A Scottish HIV charity would back plans to establish an unofficial drug consumption room.
HIV Scotland said it would support individuals and charities operating a community-led facility if an official safe injecting room could not be established.
The UK government has resisted calls for change in the law which would allow drug consumption rooms.
And it has refused to allow Glasgow City Council to run a pilot scheme.
The Scottish government is leading calls for a law change to tackle a drugs death crisis but UK ministers have described the proposals as a "distraction".
They say the focus should be on the dealers who "should face the full consequence of the law".
In a statement first published in the Daily Record, HIV Scotland chief executive Nathan Sparling called for leaders to work together on the issue.
"Every drug death, and every new HIV transmission is preventable," he said.
"That's why we need the UK and Scottish governments, the Lord Advocate, Police Scotland and the Crown Office and Procurator Fiscal Service to work together to ensure that a drug consumption room can become a reality in Scotland.
"If this does not happen, we will have no option but to support individuals and charities in operating community-led services that will save lives."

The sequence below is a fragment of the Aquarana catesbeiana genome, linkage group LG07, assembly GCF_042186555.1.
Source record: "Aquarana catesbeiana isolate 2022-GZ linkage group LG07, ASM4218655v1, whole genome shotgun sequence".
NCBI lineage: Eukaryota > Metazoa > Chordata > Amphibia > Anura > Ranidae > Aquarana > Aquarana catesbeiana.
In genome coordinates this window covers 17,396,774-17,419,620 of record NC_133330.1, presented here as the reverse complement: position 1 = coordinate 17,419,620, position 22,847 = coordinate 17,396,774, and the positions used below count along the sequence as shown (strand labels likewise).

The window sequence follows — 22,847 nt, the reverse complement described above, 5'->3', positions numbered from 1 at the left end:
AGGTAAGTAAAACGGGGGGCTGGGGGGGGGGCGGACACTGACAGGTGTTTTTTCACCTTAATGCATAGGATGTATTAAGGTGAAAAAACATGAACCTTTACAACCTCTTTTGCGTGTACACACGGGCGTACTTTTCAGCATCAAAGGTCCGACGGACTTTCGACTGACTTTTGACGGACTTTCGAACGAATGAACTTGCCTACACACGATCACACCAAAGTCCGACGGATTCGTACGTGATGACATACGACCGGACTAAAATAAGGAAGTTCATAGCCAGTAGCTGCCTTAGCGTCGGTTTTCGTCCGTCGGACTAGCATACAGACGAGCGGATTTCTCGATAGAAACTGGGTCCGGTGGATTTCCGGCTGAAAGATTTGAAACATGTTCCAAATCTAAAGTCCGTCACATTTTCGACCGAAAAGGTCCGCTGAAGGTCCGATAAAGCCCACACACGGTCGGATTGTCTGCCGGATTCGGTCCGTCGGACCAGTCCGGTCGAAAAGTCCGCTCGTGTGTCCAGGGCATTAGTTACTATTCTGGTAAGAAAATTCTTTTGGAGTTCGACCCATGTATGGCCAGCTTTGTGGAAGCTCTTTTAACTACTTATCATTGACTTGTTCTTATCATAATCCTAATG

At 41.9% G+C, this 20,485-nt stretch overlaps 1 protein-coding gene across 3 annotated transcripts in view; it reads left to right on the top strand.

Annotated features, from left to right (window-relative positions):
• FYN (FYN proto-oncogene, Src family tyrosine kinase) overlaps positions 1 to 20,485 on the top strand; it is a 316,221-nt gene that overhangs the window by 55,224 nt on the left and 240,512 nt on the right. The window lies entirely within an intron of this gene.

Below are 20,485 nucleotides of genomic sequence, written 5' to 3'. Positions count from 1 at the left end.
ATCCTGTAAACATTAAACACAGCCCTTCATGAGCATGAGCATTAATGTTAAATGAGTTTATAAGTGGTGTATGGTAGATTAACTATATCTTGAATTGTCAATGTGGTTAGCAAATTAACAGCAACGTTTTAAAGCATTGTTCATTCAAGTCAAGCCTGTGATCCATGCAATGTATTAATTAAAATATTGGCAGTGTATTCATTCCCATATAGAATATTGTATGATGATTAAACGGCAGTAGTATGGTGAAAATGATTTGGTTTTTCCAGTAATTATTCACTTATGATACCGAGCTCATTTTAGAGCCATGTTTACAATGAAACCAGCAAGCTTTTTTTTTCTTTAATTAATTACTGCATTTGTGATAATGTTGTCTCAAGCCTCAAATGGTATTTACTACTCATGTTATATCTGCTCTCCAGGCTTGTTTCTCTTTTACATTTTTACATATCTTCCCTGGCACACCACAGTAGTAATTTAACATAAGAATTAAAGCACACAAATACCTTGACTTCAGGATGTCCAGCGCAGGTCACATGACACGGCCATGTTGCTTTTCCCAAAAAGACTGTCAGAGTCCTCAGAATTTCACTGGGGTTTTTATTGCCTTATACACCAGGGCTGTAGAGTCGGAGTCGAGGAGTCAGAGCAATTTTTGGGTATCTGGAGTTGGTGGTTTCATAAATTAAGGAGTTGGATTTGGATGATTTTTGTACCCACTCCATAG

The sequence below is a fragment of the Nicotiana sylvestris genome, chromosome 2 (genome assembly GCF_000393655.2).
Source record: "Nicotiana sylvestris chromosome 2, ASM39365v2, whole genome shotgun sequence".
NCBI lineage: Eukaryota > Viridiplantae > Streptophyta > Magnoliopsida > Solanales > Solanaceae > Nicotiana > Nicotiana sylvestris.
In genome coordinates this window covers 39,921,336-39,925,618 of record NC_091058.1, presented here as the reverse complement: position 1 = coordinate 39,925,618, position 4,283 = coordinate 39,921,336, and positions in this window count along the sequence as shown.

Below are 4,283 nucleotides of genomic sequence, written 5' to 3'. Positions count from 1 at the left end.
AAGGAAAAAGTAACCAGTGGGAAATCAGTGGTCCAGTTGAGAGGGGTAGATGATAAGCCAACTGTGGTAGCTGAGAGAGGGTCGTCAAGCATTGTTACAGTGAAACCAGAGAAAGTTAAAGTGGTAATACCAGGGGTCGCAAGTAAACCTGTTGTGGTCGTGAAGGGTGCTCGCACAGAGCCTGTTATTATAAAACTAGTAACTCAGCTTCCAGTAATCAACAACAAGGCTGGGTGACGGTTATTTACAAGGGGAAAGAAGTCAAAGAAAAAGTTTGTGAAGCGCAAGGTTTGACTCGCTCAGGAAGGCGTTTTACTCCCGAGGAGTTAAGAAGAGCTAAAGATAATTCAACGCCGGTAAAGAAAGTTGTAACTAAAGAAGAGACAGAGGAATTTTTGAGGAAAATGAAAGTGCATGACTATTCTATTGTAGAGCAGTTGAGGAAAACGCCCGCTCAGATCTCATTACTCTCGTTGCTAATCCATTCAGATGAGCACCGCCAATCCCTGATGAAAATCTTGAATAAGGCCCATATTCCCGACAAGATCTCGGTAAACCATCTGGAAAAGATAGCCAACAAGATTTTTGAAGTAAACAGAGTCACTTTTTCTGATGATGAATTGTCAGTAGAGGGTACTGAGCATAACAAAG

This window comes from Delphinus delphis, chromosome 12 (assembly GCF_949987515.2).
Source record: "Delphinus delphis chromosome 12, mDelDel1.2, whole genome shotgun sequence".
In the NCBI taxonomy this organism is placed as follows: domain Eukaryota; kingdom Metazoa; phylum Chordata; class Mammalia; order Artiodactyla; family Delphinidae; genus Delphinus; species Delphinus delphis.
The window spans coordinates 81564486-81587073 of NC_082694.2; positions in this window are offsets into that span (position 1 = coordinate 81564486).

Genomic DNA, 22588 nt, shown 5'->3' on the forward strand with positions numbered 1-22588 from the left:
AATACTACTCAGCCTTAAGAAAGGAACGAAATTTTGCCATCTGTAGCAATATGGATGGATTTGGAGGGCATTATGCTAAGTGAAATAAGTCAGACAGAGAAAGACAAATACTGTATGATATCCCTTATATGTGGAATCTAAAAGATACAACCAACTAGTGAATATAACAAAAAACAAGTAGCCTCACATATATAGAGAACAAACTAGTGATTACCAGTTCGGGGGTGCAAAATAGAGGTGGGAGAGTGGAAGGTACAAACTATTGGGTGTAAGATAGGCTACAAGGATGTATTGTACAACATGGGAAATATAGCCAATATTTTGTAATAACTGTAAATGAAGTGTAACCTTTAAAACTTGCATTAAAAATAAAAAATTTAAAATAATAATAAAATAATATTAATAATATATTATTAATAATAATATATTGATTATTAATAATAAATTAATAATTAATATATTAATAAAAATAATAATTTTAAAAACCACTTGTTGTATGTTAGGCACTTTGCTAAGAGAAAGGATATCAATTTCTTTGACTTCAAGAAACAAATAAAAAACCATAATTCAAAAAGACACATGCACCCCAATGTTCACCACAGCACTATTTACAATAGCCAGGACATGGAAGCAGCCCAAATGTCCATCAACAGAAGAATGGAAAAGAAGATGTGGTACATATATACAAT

It follows reports that a drugs campaigner is trying to raise money to create a mobile drugs consumption room in Glasgow.
Peter Krykant told BBC Scotland's Drivetime with John Beattie that he wants to turn a van into a "safe space" where users can take their own drugs under medical supervision.
Mr Sparling said citizen-operated drug consumption rooms set up in Denmark have gone on to become state-supported facilities.
"It feels like a damning indictment of UK government policy that activists in Scotland are being forced to take action," he said.
"Setting up a citizen-operated drug consumption room comes with its own risk, financially and legally.
"These risks should not be required, given our largest health board and Glasgow City Council stand ready to open such a facility."
Drug consumption rooms have been proposed as one of a range of measures to tackle the increasing number of drug-related deaths in Scotland.
A record 1,187 people died of drug misuse in 2018, a 27% increase on the previous year.
The Scottish government said it could not condone any action which would be against the law.
A spokesman said: "We continue to urge the UK government to take action to change the law so as to allow such facilities to be established as quickly as possible, either by taking the necessary steps to allow for the set-up of these facilities, or to devolve the powers to Scotland so that we can."
The UK government confirmed it had no plans to introduce drug consumption rooms in the UK.
"Illegal drugs devastate lives and communities, and dealers should face the full consequences of the law," a spokesman said.